Usually, it’s used pretty darn well.I’ve met way too many families all over the world whose lives were changed for the better because they had a wider range of financial choices. I could tell you individual stories, and they’re all moving and cool and funny and wonderful, but granted, that’s anecdotal evidence. But look at the numbers. The explosive growth of the practice is voluntary. And poor people are as smart as you and me—they’re just poor. With rare exceptions, they haven’t been fooled into signing up by the tens of millions.In fact, lots of responsible lenders require potential clients to take free training in goal-setting, financial literacy, and even health education before they’re even eligible for a loan. For every SKS, there are dozens of places like Urwego in Rwanda or Juhudi Kilimo in Kenya where the clients’ welfare is paramount, even though it’s a profitable business.The trick is in coming up with lending practices that fit the local economics and culture.  And that’s not something you can scale or characterize globally.

    Microlending has also created the very platform upon which other and potentially more useful services can be offered, including savings, insurance, and money transfer—this last being the most overlooked part of the economic lives of the poor. 

    Do I wish more Kiva lenders realized that they’re actually re-funding loans that have already been made? Yes, of course. But I know it, and I still make loans almost every day, because, as the link notes, that’s a good thing, and the only practical way the system can even work.

    Is the empirical, peer-reviewed evidence that microlending “works” lacking? Absolutely—in large part because useful studies would be almost impossible to design, thanks to an inability to control other factors.  (David Roodman, a microfinance agnostic whom I’ve interviewed and admire, and who is quoted so frequently in the link, includes a lengthy section in his book about how extremely difficult it would be to do a useful study that controlled for other economic factors.)

    But am I certain, after following the practice first-hand around five continents, that the practice often changes lives for the better? Absolutely, with ripple effects of hope, communication, and the knitting together of communities (sometimes in postwar environments, where this is essential) that are impossible to qualitatively measure but are no less real.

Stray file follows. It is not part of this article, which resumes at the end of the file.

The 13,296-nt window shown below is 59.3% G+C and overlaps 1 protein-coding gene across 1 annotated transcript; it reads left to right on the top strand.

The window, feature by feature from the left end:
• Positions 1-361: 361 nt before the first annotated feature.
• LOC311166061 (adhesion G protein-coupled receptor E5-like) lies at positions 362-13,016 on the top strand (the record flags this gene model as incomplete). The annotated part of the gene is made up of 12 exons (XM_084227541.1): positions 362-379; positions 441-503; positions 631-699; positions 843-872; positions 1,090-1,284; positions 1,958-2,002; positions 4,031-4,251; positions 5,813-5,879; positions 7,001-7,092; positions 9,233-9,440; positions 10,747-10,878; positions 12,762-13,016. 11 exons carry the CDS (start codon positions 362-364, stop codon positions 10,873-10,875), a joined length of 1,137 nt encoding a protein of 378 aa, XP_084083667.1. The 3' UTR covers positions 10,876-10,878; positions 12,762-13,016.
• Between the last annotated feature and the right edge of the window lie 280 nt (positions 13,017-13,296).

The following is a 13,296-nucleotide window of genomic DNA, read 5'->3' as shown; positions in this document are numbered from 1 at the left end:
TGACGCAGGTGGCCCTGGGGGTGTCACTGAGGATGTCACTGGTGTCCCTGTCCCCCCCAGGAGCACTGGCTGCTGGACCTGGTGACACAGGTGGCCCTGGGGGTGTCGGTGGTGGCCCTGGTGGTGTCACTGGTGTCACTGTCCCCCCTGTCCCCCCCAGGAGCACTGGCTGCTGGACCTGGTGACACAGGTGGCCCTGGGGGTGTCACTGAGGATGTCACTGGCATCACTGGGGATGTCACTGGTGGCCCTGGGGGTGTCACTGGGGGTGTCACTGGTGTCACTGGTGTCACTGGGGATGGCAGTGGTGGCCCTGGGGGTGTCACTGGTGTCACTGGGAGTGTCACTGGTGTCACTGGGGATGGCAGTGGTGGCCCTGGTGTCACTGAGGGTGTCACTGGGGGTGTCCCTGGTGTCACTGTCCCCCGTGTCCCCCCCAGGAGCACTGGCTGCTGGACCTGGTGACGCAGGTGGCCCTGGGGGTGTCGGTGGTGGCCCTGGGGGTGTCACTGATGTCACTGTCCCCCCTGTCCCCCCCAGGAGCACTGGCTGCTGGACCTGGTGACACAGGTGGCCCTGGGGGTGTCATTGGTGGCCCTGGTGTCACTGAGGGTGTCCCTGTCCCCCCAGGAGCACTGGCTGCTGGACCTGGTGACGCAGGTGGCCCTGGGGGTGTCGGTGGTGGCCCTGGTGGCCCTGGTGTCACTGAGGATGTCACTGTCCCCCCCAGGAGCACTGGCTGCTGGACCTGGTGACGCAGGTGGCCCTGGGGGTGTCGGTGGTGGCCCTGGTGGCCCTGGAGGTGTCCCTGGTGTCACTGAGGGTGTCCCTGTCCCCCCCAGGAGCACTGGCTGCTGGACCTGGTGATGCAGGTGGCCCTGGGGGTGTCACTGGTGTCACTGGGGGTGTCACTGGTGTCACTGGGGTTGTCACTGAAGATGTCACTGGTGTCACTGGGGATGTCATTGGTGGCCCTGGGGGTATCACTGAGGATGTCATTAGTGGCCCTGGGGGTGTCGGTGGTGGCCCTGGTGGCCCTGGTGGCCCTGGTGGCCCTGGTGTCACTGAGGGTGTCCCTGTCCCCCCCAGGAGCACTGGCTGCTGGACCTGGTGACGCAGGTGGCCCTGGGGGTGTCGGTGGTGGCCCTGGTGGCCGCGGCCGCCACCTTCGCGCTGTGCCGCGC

In any case, it’s in more than 100 countries, so the practice isn’t going away.  The discussion now needs to move from “are airplanes a good thing?” to “how do we make sure airplanes crash less?” and “how do we get airlines to learn best practices and tailor their services better?”  That would be doing everyone—including, most especially, the clients in the field—the biggest favor.

    My two cents, anyway.


    Bob Harris

  5. Welcome to the party! MF has been getting beaten up by development theorists for quite a while.

    There is huge power that middlemen loan coordinators have over the loan recipients, that result in predatory loaning practices and further oppression of the landless poor. Loans require no collateral. There is no regulation of these secondary loan agents so interest rates skyrocket.

    Is important to note that Grameen (and Kiva) may describe the goals of their work as social improvements, but they are getting seriously paid. They have access to cheap resources through an unending supply of lenders and an infinite supply of customers, poor loan recipients. Access to finances is the seen as a cure for poverty, but it is really a lack of access to power that keeps the poor in place. Financial development strategies that don’t address this are only good for enriching the lenders.